Bank switching a major draw for Open Banking users, but concerns over data use remain

Open Banking bank switching

Around two out of three Australians (68 per cent) would use Open Banking to switch banks, according to a new survey by CDR-specialist fintech, Frollo.

The survey found that the most sought-after function of the current Consumer Data Right (CDR) scheme – of which Open Banking represents the first phase – is the ability to switch over payee and direct debit details to a new bank (also known as “bank switching”).

Around a quarter of those surveyed (26 per cent), however, said they would not find bank switching useful.

Three out of five of those surveyed (61 per cent) also valued the potential of accessing a full financial overview – an overview of a customer’s finances, spanning transaction accounts, savings accounts, credit cards, mortgages, personal loans and superannuation accounts.

Younger Australians were particularly enticed by the prospect of such an overview, with around 80 per cent of Generation Zs (up to 24 years of age) and 74 per cent of Millennials (up to 40 years of age) keen to make use of the service. This compares to 61 per cent of all Australians.

Around 58 per cent also saw the value of a streamlined mortgage application process, with customer data, through the CDR scheme, being made readily available to home loan assessors.

Surveyed Australians were also enticed by other streamlined services, including application pre-filling (62 per cent) and quick balance checks (61 per cent), as well as the prospect of getting more personalised advice (57 per cent).

“This research confirms that consumers want the products and services Open Banking enables. Case in point: Two-thirds of Australians want to use Open Banking to switch banks,” Frollo chief information officer, Tony Thrassis said.

“To capture this excitement and make Open Banking successful, organisations need to focus on building use cases that deliver immediate, demonstrable value to their customers.”

Trust issues

However, concerns over data use remain, with customers “hesitant to trust businesses with this data”, the survey revealed. Consumers are particularly concerned over whether businesses are able to keep their data secure and whether they have their best interest at heart in using this data.

There was particular concern around the sharing of data with third parties without customer consent.

According to the survey, 91 per cent rated privacy as an important consideration when sharing their financial data.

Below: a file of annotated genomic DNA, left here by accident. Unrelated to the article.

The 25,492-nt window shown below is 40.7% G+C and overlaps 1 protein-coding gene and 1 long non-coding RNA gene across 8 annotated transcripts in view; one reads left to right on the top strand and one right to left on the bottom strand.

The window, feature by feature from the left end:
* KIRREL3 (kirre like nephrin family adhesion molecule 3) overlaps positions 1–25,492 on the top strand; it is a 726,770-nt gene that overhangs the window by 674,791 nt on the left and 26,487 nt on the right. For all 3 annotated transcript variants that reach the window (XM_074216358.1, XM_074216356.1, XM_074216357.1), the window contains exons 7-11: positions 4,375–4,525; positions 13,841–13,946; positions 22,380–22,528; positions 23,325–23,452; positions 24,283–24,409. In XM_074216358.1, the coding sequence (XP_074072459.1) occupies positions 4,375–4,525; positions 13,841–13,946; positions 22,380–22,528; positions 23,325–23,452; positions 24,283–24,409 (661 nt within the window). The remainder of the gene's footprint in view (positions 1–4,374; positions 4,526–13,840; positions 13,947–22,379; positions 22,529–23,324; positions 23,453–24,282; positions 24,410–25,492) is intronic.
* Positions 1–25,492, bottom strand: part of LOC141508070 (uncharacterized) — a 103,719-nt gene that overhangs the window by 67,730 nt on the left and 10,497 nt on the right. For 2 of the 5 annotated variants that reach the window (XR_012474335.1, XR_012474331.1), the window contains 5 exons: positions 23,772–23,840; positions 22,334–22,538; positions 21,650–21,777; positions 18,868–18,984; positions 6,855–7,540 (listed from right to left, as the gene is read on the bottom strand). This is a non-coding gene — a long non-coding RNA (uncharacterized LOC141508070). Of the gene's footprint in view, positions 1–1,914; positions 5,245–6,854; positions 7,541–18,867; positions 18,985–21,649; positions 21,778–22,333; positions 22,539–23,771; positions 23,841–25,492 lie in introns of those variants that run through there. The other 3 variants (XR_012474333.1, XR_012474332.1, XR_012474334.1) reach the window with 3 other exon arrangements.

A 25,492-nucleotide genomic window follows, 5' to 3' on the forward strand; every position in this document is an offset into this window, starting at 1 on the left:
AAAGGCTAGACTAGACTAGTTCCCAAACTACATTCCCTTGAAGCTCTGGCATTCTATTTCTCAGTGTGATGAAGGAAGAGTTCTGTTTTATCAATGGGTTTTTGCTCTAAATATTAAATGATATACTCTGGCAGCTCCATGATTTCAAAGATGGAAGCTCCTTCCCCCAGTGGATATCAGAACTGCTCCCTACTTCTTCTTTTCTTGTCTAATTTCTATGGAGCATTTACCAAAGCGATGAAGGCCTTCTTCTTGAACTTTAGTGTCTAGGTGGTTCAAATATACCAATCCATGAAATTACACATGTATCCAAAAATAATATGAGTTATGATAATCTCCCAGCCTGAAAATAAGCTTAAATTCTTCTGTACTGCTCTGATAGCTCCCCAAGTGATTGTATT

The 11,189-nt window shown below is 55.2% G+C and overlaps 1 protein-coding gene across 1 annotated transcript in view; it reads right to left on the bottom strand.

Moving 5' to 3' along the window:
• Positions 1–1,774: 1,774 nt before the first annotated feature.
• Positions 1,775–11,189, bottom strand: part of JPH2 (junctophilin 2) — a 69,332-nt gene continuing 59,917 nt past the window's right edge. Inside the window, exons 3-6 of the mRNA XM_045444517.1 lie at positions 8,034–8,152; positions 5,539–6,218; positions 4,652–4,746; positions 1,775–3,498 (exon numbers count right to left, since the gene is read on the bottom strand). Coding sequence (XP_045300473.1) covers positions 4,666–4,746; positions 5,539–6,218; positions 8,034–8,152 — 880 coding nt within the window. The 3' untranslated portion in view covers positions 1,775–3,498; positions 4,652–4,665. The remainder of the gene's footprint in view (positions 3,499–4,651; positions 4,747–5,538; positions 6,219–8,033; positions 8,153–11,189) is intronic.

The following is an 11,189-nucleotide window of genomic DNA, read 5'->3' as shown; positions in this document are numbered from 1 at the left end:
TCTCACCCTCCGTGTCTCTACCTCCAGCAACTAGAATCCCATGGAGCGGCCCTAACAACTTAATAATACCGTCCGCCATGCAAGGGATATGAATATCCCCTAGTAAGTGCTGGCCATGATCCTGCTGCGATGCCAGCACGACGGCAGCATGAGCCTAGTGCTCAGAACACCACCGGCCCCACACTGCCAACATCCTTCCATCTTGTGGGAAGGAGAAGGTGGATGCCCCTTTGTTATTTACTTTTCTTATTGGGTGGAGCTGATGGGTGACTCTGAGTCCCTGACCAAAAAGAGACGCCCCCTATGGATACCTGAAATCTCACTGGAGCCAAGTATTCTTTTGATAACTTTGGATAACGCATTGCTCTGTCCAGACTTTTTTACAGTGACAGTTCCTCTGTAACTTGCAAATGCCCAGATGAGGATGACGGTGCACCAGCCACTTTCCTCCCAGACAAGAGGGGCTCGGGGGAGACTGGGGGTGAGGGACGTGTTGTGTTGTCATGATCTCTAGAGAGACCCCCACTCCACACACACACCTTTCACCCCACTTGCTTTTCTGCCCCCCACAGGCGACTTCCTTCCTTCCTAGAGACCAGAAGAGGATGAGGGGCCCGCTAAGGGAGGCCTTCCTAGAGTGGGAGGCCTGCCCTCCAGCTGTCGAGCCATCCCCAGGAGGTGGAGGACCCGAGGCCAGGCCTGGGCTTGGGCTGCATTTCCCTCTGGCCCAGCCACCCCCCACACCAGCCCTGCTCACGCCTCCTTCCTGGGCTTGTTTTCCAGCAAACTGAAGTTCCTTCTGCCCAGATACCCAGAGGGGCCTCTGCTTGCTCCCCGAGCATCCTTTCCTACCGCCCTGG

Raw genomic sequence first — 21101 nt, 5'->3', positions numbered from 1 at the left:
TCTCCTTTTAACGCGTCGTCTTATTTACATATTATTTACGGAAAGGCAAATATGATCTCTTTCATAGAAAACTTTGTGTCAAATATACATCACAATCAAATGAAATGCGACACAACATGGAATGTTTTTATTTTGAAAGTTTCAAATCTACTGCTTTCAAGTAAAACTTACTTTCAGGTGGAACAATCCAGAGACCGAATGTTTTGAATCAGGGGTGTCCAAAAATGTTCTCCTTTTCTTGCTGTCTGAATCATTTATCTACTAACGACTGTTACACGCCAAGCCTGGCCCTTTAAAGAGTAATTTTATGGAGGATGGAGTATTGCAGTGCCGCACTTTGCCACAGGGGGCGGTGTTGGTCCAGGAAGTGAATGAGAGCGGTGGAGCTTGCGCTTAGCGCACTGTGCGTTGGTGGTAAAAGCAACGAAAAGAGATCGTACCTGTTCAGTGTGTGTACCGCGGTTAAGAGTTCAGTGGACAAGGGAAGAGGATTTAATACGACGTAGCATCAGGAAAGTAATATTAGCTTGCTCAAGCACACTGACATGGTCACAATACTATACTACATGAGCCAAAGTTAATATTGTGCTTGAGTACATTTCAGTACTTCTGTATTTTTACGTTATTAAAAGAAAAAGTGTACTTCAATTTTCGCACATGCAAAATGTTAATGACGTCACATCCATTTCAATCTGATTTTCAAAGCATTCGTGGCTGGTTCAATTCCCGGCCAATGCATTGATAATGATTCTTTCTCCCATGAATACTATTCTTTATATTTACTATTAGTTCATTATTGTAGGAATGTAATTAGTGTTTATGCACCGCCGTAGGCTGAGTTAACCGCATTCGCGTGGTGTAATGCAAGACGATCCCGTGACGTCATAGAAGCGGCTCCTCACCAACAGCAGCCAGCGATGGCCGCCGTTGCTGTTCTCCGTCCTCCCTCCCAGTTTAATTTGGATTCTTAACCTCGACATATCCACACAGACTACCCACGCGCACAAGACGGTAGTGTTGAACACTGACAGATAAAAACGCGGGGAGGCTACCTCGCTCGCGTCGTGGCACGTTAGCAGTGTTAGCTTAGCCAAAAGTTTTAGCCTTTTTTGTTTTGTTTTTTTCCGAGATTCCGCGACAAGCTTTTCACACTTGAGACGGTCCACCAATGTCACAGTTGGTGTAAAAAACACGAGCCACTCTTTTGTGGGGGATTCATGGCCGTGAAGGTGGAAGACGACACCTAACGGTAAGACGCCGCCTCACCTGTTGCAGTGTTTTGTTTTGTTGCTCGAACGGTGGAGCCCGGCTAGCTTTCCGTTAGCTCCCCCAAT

Other key considerations for Australians when sharing their financial information are security (88 per cent) and control (88 per cent), as well as transparency around data use (88 per cent).

Banks, nevertheless, remain the most trusted institution within the CDR scheme, gaining the confidence of 51 per cent of those surveyed. This was followed by utility companies (37 per cent), brokers and financial advisers (35 per cent) and lenders (at 29 per cent).

Fintechs and bigtechs were found to be the least trusted institutions on the CDR, trusted by just 27 per cent and 23 per cent of Australians, respectively.

Frollo cautioned that traditional ways of sharing financial data, including the sharing of account credentials or the emailing payslips and bank statements as .pdf documents, raise privacy and security risks, and “leave consumers wondering if their bank accounts are still secure, who has their data and what it’s being used for”.

“With 98 per cent of consumer deposits covered by Open Banking, it’s time to start phasing out risky alternatives like sharing account credentials and emailing bank statements.”

Thrassis added: “Understandably, in sharing financial information trust is a challenge for consumers. For years they’ve been warned about the dangers of sharing their account credentials.”

“This is why government, banks and Data Recipients need to educate consumers on how Open Banking puts them in control of their data. But words aren’t enough, we need to show them they are in control. That they actually decide how they use their own data, who they share it with and for what purpose.

“And where Open Banking is available, we need to get rid of less safe and transparent alternatives like screen scraping.”